Respond To Your Stress

03 May 2010, by A. Cedilla

While it would be nice to just have a sure-fire, once-and-for-all way of dealing with stress –one that doesn’t involve being planted six feet under ground — it’s a fact of life that what doesn’t kill us…well, sometimes makes us wish it did.

If you’ve experienced times like this, you understand just how crazy things can tangle up inside your head when you’re under pressure.

Dealing with and managing your stress is an ongoing process , not something you can solve with a one-time application, so it’s past time to let go of wishing for impossible cures.

When you get stressed on a regular basis, you need to be able to deal with it the same way: regularly and effectively.

An essential part of that coping strategy is to listen to yourself. Observe the signs of your stress, they mean something. Otherwise they wouldn’t be popping up.

For example: While we sleep, dreams are our mind’s way of coping with the events of our waking life. Whether you remember them clearly or not, your dreams are your mind’s method of filtering and decompressing from daily life — and help vent the pressures of the workday.

If your workload gets so bad that you dream of work, then your mind has no way to escape that pressure. Result: your mind (and the rest of you) gets no real place to rest.


Here are a few tips on how you can build a positive, pro-active strategy to deal with stress.

  • Don’t push until the crisis point. While some people thrive under pressure — most notably those intense personalities called Type A’s– the rest of us less feisty mortals function better over time when we listen to what our bodies are telling us and take of issues before they come to a head.
  • Don’t downplay the signs of your stress. Awareness is a great help in this situation. Chronic back-pain, lowered immune response (you get sick easily, and stay sick longer, sleeping problems (including not enough sleep) and even stomach upsets can be signs of that stress manifesting in your body. Get checked, get help, act. Don’t let things fester in denial, that just makes it worse. Take care of yourself.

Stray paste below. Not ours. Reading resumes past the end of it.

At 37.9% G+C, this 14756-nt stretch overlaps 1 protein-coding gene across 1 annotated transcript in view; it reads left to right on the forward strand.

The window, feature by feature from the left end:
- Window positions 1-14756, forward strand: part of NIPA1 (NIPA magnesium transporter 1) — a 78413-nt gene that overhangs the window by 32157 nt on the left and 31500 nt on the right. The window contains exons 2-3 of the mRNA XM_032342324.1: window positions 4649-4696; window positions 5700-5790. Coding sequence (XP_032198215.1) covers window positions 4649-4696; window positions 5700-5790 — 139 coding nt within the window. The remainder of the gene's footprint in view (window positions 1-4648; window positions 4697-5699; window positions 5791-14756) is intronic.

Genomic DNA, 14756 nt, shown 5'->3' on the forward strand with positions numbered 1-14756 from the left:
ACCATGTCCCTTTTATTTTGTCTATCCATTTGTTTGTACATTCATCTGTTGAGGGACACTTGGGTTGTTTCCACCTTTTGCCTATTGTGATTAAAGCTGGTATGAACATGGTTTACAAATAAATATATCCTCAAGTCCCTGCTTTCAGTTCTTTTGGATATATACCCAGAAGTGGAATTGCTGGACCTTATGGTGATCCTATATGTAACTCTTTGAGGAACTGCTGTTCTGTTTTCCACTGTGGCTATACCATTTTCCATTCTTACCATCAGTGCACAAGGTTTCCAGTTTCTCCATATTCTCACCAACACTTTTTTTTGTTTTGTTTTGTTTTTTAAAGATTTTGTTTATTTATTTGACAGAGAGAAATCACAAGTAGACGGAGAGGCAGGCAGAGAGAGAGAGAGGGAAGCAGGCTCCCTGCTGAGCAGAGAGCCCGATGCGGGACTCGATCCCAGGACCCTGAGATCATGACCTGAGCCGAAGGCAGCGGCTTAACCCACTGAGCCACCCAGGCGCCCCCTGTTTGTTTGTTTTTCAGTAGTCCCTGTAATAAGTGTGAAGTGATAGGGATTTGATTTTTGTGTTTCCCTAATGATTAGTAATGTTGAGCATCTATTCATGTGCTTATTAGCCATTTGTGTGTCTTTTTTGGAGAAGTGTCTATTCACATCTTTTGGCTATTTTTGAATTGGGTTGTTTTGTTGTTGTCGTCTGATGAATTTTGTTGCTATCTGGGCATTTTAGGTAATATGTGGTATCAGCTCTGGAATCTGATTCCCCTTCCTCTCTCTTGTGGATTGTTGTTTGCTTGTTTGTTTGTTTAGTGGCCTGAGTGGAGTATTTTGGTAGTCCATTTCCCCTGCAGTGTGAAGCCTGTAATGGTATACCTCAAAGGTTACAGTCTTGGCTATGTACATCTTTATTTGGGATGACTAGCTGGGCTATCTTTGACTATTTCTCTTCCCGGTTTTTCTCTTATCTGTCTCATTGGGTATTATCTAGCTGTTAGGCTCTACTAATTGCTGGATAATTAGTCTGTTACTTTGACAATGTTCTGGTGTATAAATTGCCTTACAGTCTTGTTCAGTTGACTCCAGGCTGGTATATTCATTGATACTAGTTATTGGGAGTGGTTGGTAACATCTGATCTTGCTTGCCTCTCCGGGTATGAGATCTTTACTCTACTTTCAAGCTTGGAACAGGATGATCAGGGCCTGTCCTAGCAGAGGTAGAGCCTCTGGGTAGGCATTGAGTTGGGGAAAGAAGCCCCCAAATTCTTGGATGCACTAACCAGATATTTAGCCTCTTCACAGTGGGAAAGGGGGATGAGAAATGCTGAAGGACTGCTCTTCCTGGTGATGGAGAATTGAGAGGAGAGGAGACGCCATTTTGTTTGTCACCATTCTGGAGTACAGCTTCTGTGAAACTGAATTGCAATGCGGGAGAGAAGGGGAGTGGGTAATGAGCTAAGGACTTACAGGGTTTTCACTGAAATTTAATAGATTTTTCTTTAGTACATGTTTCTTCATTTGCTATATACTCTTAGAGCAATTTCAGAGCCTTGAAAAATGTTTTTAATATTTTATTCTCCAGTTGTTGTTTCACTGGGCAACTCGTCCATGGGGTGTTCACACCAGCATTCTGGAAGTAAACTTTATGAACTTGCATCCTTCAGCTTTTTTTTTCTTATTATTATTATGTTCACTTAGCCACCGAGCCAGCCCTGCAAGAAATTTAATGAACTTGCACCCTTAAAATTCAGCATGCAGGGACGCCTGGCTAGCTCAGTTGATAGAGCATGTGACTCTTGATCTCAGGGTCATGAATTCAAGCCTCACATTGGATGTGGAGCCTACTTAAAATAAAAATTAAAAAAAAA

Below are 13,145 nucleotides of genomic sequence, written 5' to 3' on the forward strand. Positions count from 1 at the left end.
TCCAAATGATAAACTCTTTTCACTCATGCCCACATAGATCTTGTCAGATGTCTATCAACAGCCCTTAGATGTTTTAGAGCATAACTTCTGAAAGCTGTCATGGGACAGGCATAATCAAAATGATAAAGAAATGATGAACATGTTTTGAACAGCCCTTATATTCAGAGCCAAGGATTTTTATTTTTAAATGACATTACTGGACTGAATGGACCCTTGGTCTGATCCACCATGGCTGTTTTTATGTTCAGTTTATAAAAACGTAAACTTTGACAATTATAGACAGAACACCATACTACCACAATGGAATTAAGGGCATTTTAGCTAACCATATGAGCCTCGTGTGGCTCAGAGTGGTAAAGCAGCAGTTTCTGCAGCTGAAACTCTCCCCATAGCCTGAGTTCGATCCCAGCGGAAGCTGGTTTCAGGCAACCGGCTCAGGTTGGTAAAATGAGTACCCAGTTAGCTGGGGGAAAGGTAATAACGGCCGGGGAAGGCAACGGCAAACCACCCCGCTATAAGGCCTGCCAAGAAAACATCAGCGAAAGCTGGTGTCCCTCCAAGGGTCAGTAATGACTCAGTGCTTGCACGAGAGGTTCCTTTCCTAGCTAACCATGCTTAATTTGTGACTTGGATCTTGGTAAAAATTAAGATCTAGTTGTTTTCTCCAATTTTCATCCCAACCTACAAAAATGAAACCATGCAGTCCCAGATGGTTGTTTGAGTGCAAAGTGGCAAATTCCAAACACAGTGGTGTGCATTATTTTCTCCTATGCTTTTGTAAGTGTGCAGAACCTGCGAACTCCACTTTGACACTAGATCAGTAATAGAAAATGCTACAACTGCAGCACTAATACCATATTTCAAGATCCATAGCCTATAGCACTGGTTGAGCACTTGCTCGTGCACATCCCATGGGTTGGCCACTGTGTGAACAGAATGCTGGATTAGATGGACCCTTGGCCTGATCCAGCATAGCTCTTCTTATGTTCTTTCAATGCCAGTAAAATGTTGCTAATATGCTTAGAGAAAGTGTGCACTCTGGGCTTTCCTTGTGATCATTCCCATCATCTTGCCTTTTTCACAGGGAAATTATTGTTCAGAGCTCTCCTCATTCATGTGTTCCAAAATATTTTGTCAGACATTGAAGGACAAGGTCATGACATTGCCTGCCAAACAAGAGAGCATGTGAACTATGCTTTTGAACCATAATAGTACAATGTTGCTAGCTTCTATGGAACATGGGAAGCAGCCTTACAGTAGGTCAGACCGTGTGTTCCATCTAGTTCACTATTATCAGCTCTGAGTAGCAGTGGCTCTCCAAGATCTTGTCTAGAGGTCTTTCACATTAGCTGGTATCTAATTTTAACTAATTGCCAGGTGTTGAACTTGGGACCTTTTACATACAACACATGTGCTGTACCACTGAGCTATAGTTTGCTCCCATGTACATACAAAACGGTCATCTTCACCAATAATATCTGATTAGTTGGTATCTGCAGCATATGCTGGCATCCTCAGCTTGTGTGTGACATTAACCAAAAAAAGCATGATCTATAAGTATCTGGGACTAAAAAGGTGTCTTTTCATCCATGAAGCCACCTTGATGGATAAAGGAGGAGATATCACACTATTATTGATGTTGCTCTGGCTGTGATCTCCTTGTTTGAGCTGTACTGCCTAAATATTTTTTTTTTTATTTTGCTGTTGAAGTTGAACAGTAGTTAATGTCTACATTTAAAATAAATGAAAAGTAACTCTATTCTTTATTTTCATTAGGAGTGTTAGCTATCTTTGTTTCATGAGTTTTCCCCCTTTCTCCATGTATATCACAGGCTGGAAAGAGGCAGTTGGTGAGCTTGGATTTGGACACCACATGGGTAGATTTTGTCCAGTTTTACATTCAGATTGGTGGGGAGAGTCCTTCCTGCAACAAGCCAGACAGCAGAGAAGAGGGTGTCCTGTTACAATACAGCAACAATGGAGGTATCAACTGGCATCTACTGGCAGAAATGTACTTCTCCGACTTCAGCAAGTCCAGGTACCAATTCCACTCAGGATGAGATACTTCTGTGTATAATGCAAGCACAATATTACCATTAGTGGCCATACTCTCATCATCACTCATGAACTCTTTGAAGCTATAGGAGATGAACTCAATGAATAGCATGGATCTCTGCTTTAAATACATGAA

• If you’re ready to blow-up, detach. Learn to read the signs of your anger and take a step back before you pull a Vesuvius. Look at what’s really going on. Detach, leave the situation, get enough room away to breath.
  • Take a break. In order to get some perspective on what’s bothering you, you need to take some time and/or space away from the situation to view it differently. Seeing how things could have been worse can help lessen the impact. Seeing what you have the power to change can energize you. It’s a matter of seeing the situation from different angles.
  • Cultivate other interests. When you focus for a long time on one big issue (your career, for example), when that focus burns out, you’ve nothing to hold onto. Build other points of focus into your life to serve as support, meaning and a means to express the parts of you you don’t use in your career. Making your life all about one thing is bad when you lose that one thing, or when that one thing leaves you. You’re bigger than that. Be open to what life offers you.
  • Build it up. Yes, you read that right. Build up your stress tolerance by incrementally exposing yourself to chosen stress, like exercise — which is incredibly beneficial in ways beyond the mere physical.
  • Break it down again. If the stressors in your life are unavoidably linked to the activities you chose to do and the goals you chose to go after, go back to the beginning and remember why you chose these things. The perspective afforded by seeing the bigger picture can make the hardships smaller and less hurtful.

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